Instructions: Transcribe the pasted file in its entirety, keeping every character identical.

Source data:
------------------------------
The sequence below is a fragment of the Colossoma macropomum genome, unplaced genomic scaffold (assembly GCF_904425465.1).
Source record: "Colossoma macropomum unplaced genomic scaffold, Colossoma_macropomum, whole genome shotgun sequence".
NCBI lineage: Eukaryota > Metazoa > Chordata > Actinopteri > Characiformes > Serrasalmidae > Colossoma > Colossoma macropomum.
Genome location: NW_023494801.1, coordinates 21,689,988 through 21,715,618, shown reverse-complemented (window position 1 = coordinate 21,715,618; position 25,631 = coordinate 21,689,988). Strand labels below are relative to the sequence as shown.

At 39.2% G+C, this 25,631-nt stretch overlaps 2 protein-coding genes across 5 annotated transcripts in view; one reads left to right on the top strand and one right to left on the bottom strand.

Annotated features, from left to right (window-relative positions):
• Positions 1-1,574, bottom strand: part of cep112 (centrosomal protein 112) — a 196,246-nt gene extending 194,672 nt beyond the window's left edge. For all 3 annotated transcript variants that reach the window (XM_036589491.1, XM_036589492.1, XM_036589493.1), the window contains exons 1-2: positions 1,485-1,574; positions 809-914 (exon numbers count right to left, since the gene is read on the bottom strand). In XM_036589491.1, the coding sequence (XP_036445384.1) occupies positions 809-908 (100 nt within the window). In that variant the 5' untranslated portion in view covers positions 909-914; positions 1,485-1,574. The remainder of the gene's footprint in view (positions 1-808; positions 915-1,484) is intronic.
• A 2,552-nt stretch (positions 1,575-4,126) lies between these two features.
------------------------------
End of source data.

The sequence below is a fragment of the Colossoma macropomum genome, unplaced genomic scaffold (assembly GCF_904425465.1).
Source record: "Colossoma macropomum unplaced genomic scaffold, Colossoma_macropomum, whole genome shotgun sequence".
NCBI lineage: Eukaryota > Metazoa > Chordata > Actinopteri > Characiformes > Serrasalmidae > Colossoma > Colossoma macropomum.
Genome location: NW_023494801.1, coordinates 21,689,988 through 21,715,618, shown reverse-complemented (window position 1 = coordinate 21,715,618; position 25,631 = coordinate 21,689,988). Strand labels below are relative to the sequence as shown.

At 39.2% G+C, this 25,631-nt stretch overlaps 2 protein-coding genes across 5 annotated transcripts in view; one reads left to right on the top strand and one right to left on the bottom strand.

Annotated features, from left to right (window-relative positions):
• Positions 1-1,574, bottom strand: part of cep112 (centrosomal protein 112) — a 196,246-nt gene extending 194,672 nt beyond the window's left edge. For all 3 annotated transcript variants that reach the window (XM_036589491.1, XM_036589492.1, XM_036589493.1), the window contains exons 1-2: positions 1,485-1,574; positions 809-914 (exon numbers count right to left, since the gene is read on the bottom strand). In XM_036589491.1, the coding sequence (XP_036445384.1) occupies positions 809-908 (100 nt within the window). In that variant the 5' untranslated portion in view covers positions 909-914; positions 1,485-1,574. The remainder of the gene's footprint in view (positions 1-808; positions 915-1,484) is intronic.
• A 2,552-nt stretch (positions 1,575-4,126) lies between these two features.